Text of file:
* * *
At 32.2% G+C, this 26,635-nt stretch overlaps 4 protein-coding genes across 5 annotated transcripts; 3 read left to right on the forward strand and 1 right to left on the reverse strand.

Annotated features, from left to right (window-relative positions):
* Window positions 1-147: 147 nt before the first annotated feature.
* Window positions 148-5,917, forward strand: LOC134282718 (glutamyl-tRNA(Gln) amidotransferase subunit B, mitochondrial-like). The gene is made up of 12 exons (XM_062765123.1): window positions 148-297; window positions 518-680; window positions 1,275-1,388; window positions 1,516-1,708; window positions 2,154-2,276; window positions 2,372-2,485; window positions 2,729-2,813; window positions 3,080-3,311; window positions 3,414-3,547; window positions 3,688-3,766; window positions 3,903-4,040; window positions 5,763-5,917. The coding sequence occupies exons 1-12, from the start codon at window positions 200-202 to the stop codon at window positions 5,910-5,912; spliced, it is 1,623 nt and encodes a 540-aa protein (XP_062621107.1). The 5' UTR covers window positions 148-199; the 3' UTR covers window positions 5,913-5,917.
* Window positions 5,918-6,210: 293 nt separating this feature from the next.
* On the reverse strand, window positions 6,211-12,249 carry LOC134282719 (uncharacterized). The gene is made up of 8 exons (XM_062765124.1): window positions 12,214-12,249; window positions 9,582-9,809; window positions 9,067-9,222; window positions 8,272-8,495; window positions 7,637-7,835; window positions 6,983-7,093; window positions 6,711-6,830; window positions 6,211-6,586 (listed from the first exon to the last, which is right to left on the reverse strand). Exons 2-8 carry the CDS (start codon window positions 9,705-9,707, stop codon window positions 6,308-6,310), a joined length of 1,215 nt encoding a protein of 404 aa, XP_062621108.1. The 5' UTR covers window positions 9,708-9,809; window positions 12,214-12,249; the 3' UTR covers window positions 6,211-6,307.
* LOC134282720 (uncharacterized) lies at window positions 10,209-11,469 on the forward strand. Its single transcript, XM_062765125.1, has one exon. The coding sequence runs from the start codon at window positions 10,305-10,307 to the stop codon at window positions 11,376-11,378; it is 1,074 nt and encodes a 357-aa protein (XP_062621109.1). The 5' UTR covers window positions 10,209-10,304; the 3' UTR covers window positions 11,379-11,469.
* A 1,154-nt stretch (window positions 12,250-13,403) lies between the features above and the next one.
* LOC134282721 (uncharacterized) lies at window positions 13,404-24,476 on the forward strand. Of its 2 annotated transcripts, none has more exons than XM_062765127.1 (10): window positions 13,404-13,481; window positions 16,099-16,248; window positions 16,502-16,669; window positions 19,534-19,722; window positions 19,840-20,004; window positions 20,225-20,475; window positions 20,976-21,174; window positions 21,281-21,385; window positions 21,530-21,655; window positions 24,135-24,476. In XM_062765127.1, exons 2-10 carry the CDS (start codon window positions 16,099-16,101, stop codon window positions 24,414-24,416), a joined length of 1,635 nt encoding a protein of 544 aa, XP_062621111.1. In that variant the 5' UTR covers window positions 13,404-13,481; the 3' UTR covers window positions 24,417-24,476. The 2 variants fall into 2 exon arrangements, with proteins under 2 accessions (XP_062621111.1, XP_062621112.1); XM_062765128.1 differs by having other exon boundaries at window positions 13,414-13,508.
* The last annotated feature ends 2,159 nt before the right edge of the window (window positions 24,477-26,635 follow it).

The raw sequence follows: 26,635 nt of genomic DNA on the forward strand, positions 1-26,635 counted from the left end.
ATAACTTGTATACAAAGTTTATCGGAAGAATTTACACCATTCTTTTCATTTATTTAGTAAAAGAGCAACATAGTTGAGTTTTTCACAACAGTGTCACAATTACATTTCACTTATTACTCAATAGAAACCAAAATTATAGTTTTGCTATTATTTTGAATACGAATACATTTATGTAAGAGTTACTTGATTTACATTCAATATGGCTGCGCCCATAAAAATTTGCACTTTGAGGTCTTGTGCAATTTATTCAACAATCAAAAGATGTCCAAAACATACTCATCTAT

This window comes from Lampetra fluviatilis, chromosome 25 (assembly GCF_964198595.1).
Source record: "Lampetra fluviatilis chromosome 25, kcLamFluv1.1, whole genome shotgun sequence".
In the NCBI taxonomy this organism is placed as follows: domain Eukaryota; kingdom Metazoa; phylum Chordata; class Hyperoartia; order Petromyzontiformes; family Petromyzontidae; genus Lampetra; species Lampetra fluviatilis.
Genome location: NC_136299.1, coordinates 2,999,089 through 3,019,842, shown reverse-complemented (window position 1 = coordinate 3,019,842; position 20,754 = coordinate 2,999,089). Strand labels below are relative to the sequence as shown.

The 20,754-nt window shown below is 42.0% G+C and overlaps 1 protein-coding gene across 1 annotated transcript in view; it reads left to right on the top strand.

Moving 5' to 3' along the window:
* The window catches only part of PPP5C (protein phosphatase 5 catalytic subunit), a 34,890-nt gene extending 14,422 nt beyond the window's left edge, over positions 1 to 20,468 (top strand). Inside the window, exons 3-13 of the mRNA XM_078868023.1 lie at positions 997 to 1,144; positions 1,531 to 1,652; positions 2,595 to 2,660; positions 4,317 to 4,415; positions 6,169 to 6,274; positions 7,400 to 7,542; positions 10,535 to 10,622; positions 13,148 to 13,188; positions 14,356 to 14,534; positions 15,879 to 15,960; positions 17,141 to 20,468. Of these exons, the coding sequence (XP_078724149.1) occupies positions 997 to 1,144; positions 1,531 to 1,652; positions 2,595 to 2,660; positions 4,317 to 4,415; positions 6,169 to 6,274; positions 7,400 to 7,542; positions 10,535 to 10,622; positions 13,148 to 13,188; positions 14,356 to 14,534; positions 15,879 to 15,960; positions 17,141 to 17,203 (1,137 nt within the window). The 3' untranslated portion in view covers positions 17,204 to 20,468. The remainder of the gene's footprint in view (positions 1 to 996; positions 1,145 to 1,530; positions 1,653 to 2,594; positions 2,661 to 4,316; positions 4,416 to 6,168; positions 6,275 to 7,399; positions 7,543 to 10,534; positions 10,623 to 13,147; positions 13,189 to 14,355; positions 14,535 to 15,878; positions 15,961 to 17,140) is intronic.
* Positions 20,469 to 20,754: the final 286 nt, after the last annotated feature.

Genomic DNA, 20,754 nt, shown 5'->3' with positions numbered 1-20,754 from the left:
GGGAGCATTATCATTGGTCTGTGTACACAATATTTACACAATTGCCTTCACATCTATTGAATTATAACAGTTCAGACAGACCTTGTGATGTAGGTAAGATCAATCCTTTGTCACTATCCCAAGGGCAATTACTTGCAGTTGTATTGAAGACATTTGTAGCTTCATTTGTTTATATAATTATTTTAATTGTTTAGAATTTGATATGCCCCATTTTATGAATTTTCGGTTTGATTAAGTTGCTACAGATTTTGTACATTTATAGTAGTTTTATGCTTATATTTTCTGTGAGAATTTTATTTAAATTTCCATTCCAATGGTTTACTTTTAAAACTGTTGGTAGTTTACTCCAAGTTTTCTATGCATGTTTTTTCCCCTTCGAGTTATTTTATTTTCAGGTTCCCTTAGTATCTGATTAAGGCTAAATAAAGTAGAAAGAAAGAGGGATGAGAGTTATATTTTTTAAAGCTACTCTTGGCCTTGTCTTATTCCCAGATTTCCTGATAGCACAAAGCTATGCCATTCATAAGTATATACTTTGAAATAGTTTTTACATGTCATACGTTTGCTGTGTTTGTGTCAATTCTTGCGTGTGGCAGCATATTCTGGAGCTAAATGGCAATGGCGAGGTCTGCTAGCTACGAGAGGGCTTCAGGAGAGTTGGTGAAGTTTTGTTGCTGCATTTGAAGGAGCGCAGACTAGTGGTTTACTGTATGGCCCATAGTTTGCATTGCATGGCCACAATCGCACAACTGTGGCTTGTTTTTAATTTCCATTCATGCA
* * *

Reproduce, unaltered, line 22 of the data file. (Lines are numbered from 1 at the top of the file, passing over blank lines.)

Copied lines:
GGGAGCATTATCATTGGTCTGTGTACACAATATTTACACAATTGCCTTCACATCTATTGAATTATAACAGTTCAGACAGACCTTGTGATGTAGGTAAGATCAATCCTTTGTCACTATCCCAAGGGCAATTACTTGCAGTTGTATTGAAGACATTTGTAGCTTCATTTGTTTATATAATTATTTTAATTGTTTAGAATTTGATATGCCCCATTTTATGAATTTTCGGTTTGATTAAGTTGCTACAGATTTTGTACATTTATAGTAGTTTTATGCTTATATTTTCTGTGAGAATTTTATTTAAATTTCCATTCCAATGGTTTACTTTTAAAACTGTTGGTAGTTTACTCCAAGTTTTCTATGCATGTTTTTTCCCCTTCGAGTTATTTTATTTTCAGGTTCCCTTAGTATCTGATTAAGGCTAAATAAAGTAGAAAGAAAGAGGGATGAGAGTTATATTTTTTAAAGCTACTCTTGGCCTTGTCTTATTCCCAGATTTCCTGATAGCACAAAGCTATGCCATTCATAAGTATATACTTTGAAATAGTTTTTACATGTCATACGTTTGCTGTGTTTGTGTCAATTCTTGCGTGTGGCAGCATATTCTGGAGCTAAATGGCAATGGCGAGGTCTGCTAGCTACGAGAGGGCTTCAGGAGAGTTGGTGAAGTTTTGTTGCTGCATTTGAAGGAGCGCAGACTAGTGGTTTACTGTATGGCCCATAGTTTGCATTGCATGGCCACAATCGCACAACTGTGGCTTGTTTTTAATTTCCATTCATGCA